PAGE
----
I’d Rather Be Coding – Writing Things Down
Developers really hate spending time writing, unless what they are writing is code. They have good reasons for this distaste, however.
- If it’s not code, it can’t be run through a compiler to make sure it makes sense.
- If it’s not code, it doesn’t get executed, so it may never be used to accomplish anything.
- If it’s not code, it can’t have tests against it, so there’s no way to prove that it is truthful and correct.
- Agile even de-emphasized documentation in the Manifesto: Working software over comprehensive documentation.
So is all documentation bad? I think you know the answer.
Why Write Things Down?
There are many times in the life of a project when a little documentation goes a long way. But to get those benefits, developers must take time away from coding to write things down. Here are some examples where I think they will find the juice was worth the squeeze.
Remembering Why You Made Decisions
If a project goes on much longer than a few months, there will be times when decisions are made that change the course of the development effort. It may be a decision to use (or explicitly avoid) a particular tool, framework, or platform. It may be a decision to write tests a certain way, or not write them at all for some cases. It may be a decision to throw away all the practices you would normally engage in and do things in a completely different way. These decisions will happen, and they tend to last.
Someday, long after these decisions were made, someone on the team (usually a new addition, they’re so annoying, aren’t they?) will ask “Why are we doing this?” What answer will they receive?
If one or more people on the team have good memories and have been with the project long enough, maybe the new team member will get the actual reason. But in most cases, I’m afraid the answer will be, “Because we’ve always done it that way.” That is not an answer anyone really wants to hear.
Remember that if you receive an answer like that, you always have a choice. You can keep doing things the way you’ve always done them, because you’re used to the pain, or because it’s safer, since you don’t remember why you started doing them that way. Alternatively, you can make a change and hope that you’ve considered all the possible repercussions. After all, what could go wrong? Well, as it turns out… plenty. For example:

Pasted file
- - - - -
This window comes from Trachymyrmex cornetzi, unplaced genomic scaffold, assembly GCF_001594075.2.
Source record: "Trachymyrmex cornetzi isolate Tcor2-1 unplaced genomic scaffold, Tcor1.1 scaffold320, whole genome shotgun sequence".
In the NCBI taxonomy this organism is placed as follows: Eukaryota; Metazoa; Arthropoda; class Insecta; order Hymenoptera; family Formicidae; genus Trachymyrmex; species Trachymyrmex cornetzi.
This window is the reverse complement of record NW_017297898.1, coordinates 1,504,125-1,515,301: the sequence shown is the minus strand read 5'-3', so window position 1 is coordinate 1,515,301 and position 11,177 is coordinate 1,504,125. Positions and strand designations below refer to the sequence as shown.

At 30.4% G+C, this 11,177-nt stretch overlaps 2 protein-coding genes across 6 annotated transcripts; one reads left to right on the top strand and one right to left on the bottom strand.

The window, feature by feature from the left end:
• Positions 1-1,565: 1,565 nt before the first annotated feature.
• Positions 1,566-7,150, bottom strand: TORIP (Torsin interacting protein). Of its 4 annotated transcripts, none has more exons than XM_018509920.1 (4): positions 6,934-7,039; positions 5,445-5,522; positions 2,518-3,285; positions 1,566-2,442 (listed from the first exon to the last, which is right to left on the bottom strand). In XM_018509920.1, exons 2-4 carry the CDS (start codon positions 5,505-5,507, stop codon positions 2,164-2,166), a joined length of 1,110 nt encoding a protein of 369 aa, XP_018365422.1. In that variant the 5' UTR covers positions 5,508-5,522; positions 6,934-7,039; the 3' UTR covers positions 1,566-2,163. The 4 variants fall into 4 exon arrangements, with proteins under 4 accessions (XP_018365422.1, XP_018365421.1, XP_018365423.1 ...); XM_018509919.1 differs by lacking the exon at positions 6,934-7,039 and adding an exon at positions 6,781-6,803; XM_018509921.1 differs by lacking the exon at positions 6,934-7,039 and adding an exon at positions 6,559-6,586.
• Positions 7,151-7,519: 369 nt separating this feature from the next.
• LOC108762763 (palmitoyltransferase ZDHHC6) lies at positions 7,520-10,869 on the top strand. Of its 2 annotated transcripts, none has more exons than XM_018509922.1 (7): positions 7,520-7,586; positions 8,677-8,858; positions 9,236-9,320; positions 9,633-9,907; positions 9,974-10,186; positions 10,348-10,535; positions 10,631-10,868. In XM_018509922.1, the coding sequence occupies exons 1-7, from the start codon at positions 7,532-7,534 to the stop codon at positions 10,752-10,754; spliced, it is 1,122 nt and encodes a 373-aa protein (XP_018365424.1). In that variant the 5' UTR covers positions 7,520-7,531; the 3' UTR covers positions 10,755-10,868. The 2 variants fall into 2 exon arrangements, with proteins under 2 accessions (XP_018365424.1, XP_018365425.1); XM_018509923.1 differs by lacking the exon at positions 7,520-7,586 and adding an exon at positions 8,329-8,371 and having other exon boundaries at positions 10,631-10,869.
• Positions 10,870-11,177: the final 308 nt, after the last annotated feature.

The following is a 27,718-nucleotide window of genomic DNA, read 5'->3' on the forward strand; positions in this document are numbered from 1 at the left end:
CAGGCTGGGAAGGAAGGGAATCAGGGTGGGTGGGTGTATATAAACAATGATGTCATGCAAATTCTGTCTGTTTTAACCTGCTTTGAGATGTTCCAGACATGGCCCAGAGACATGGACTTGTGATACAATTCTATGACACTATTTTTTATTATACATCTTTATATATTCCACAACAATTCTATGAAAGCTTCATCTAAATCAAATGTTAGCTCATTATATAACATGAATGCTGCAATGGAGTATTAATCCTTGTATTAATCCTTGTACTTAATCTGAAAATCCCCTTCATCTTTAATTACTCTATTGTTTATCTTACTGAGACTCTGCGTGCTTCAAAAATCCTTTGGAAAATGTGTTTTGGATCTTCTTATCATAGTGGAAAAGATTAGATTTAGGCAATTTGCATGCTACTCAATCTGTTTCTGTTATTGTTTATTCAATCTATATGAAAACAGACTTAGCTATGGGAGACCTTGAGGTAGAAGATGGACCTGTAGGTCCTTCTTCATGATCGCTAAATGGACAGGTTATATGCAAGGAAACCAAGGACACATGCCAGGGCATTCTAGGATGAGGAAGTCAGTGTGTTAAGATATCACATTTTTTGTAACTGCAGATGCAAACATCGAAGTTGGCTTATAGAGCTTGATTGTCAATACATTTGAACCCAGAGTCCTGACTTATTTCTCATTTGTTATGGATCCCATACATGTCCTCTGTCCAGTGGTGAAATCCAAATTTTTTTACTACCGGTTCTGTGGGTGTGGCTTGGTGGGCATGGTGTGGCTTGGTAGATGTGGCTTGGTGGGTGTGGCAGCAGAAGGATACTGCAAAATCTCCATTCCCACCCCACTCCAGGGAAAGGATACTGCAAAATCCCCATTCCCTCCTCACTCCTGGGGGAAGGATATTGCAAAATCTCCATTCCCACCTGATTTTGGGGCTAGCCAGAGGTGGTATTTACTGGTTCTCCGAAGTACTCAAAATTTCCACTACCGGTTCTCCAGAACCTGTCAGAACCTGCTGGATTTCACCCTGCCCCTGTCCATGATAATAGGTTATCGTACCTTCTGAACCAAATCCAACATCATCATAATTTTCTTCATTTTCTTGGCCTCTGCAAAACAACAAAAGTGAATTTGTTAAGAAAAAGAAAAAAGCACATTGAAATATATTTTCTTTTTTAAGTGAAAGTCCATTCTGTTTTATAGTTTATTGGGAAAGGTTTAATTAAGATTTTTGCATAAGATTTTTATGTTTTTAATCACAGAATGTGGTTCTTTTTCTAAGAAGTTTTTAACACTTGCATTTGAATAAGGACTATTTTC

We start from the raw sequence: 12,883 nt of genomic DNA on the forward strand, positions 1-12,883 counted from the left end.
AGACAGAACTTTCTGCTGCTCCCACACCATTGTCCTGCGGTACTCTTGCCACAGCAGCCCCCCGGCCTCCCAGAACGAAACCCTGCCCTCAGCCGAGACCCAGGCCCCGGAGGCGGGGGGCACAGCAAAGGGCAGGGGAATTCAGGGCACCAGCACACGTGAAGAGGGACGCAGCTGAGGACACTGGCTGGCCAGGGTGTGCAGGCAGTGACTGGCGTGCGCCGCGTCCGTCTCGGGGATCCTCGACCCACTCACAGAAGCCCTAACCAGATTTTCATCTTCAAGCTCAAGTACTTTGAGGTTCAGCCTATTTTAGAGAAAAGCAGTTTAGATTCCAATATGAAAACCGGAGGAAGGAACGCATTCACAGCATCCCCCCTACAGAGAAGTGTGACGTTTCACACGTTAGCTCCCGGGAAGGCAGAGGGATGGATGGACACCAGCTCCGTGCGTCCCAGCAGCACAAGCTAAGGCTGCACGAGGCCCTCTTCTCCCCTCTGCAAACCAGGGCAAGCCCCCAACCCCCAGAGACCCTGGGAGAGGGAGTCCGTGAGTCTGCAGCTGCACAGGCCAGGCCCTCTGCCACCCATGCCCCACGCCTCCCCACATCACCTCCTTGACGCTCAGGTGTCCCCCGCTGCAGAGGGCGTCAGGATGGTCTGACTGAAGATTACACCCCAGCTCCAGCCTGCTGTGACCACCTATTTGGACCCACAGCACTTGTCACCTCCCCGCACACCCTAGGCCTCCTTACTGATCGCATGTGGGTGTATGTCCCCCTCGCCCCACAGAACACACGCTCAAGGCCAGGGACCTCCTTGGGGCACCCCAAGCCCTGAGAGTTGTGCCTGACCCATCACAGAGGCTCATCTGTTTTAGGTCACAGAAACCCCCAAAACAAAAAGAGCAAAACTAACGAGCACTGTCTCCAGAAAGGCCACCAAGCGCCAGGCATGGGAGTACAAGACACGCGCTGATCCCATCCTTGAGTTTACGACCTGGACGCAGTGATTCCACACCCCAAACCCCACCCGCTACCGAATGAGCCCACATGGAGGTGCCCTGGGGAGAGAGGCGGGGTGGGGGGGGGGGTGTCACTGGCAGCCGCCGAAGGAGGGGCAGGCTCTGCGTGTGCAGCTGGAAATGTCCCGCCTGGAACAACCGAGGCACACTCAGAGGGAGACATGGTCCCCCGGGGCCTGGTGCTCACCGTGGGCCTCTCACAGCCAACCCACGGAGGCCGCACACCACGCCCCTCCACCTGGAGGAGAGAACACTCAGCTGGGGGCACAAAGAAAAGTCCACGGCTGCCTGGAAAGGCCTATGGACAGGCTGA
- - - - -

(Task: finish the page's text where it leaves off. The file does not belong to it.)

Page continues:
- You could go down a path that has already been explored and rejected, wasting precious project time and effort.
- You could frustrate your customer by making a change that is in conflict with the way the business needs the system to work.
- You could violate a compliance issue that was being mitigated by the way you were doing it, and get yourself and/or your customer in legal trouble.
All of these consequences could be avoided by just taking the time to write things down. When your team makes a decision that changes the way you work, write down the date you made the decision and the logic behind it (if you’re good, you might even have a process for making the decision that would produce artifacts you can point to). Then later, when someone asks the question “why you’re doing things that way or using that tool”, you can answer their question with confidence.
Preparing For Automating An Annoying Process
Developers frequently find processes they want to automate. These are the ones that they repeat regularly and which waste precious development time. However, all too often I come across manual processes that are performed infrequently (maybe once every few weeks), and involve a series of steps that must be followed in a specific order. If no one bothers to write this process down, there’s a good chance it will be performed incorrectly or steps will be missed, wasting even more time. Furthermore, there’s no practical way to automate a process without first writing down the steps.
If you find yourself performing a task with multiple steps – and there’s a good chance you’ll have to do it again, write the steps down. This will save time when the next person has to perform the process manually, and will prepare you for the day when you finally get so frustrated that you automate it.
Covering Your Posterior
On Agile projects, as the manifesto describes, we value face-to-face communication. This kind of communication about requirements is the most optimal, as all of the information can be gathered, both verbal and non-verbal. However, there are times when even these words can be misinterpreted, or more likely, misremembered. This can happen on either side: the developer could think they heard something that the customer didn’t say, or the customer could forget (I’m going to assume this mainly happens unintentionally) that he or she told the developer to go in a particular direction. This can result in the developer later having to insist that they were told to take some action, with no way to back up whether or not this is true. In this case, my experience is that the customer almost always wins, and the developer walks away feeling frustrated and possibly abused.